Surprisingly, Iran's moderates, who use "softer" tone, have joined other Iranian leaders including the hardliners to criticize US elections and both the Republican and Democratic candidates: Hillary Clinton and Donald Trump.
If the US did similar thing during Iran's presidential elections, Iranian leaders and Ayatollah Khamenei would most likely call the action interference in their domestic affairs by the "Great Satan".
But the question is why Rouhani is lashing out at Clinton who was the Secretary of State under Obama administration and contributed in Iran's nuclear agreement which led to the lifting of economic sanctions?
Iran's moderates are looking for an American president who significantly pivots towards Iran, distance Washington from Iran's rivals, and preferably ignores Iran's geopolitical and strategic ambitions.
Mr Obama significantly shifted Washington's Middle East policy by pivoting towards Iran and moving away from Washington's long-standing regional allies.
The underlying reason behind tensions with Tehran is not the nuclear agreement but their opposition on several key regional issues.
The Obama administration did not completely position itself on the opposite spectrum of Iran when it came to Israel, Saudi Arabia and Syria. This caused relationships between Iran and the US to improve.
What had made Mr Obama and Hassan Rouhani's increasing diplomatic ties possible in the first place was the relative convergence of policies on the three points: one, Mr Obama's lenient position on the nuclear agreement, which led to the lifting of four rounds of sanctions against Iran. Two, his administration increasing tensions with Iran's regional rivals. Three, his soft tone on Iran's proxies.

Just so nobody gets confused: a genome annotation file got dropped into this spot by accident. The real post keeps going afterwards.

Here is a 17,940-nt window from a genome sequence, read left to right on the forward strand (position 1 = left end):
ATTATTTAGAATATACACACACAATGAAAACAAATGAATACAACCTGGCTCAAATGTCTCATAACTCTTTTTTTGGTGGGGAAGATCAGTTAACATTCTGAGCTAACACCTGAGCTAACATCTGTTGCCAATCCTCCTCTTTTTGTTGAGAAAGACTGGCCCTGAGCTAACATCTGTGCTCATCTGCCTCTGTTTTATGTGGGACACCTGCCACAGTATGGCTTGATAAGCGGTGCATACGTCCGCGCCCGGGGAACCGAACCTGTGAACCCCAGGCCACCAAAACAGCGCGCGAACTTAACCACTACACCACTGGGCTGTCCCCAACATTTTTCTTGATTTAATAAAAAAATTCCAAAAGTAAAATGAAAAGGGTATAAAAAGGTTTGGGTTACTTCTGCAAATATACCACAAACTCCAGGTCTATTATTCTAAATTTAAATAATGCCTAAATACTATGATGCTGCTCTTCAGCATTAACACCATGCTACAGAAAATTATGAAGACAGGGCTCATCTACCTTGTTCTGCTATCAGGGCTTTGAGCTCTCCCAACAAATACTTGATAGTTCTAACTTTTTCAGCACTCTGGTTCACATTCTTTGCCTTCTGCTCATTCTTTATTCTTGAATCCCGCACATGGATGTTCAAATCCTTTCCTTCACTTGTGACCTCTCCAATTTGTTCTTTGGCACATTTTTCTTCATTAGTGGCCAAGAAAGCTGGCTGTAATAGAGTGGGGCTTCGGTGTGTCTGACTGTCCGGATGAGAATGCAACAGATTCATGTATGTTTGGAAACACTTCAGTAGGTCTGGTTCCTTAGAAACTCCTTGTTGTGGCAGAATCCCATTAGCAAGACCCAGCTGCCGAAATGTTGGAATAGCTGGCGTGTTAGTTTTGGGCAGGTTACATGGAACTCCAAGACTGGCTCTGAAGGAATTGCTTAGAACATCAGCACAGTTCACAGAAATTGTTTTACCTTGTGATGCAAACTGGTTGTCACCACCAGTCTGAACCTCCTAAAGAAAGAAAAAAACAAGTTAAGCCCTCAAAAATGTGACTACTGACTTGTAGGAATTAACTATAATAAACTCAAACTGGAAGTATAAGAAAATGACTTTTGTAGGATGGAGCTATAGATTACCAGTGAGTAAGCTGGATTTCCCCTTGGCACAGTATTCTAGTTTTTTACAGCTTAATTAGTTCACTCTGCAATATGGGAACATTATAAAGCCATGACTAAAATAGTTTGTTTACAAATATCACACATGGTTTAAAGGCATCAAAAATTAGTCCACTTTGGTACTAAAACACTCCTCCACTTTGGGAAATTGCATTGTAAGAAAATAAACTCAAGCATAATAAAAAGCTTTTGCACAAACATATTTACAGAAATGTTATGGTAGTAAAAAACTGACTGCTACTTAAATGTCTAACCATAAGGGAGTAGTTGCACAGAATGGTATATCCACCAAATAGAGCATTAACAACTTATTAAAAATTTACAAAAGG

By criticizing Clinton and Trump, Iranian leaders are sending a signal to the next US president that he/she needs to follow the footsteps of President Obama, that he/she should favor appeasement policies towards Iran, significantly pivot towards Tehran, and take a softer stance on Iran's regional objectives. For Iranian leaders across the political spectrum (moderates, reformists and hardliners), it would be ideal if the character and policies of the next US President resemble that of President Obama.
Dr. Majid Rafizadeh is a businessman, political scientist, philanthropist, and president of the International American Council on the Middle East. Harvard-educated, Rafizadeh serves on the advisory board of Harvard International Review. He is regularly quoted and invited to speak on national and international outlets including CNN, BBC World TV and Radio, ABC, Aljazeera English, Fox News, CTV, RT, CCTV America, Skynews, CTV, and France 24 International, to name a few. Dr. Rafizadeh is frequently invited to brief governmental and non-governmental organizations as well as speak, as a featured speaker, at security, business, diplomatic, and social events. He has been recipient of several fellowships and scholarships including from Oxford University, Annenberg, University of California Santa Barbara, Fulbright program, to name few. He analyses have appeared on academic and non-academic publications including New York Times International, Los Angeles Times, CNN, Farred zakaria GPS, The Atlantic, Foreign Policy, The Nation, The National. Aljazeera, The Daily Beast, The Nation, Jerusalem Post, The Economic Times, USA Today Yale Journal of International Affairs, Georgetown Journal of International Affairs, and Harvard International Review. He is a board member of several significant and influential international and governmental institutions, and he is native speaker of couple of languages including Persian, English, and Arabic. He also speaks Dari, and can converse in French, Hebrew. More at Harvard.
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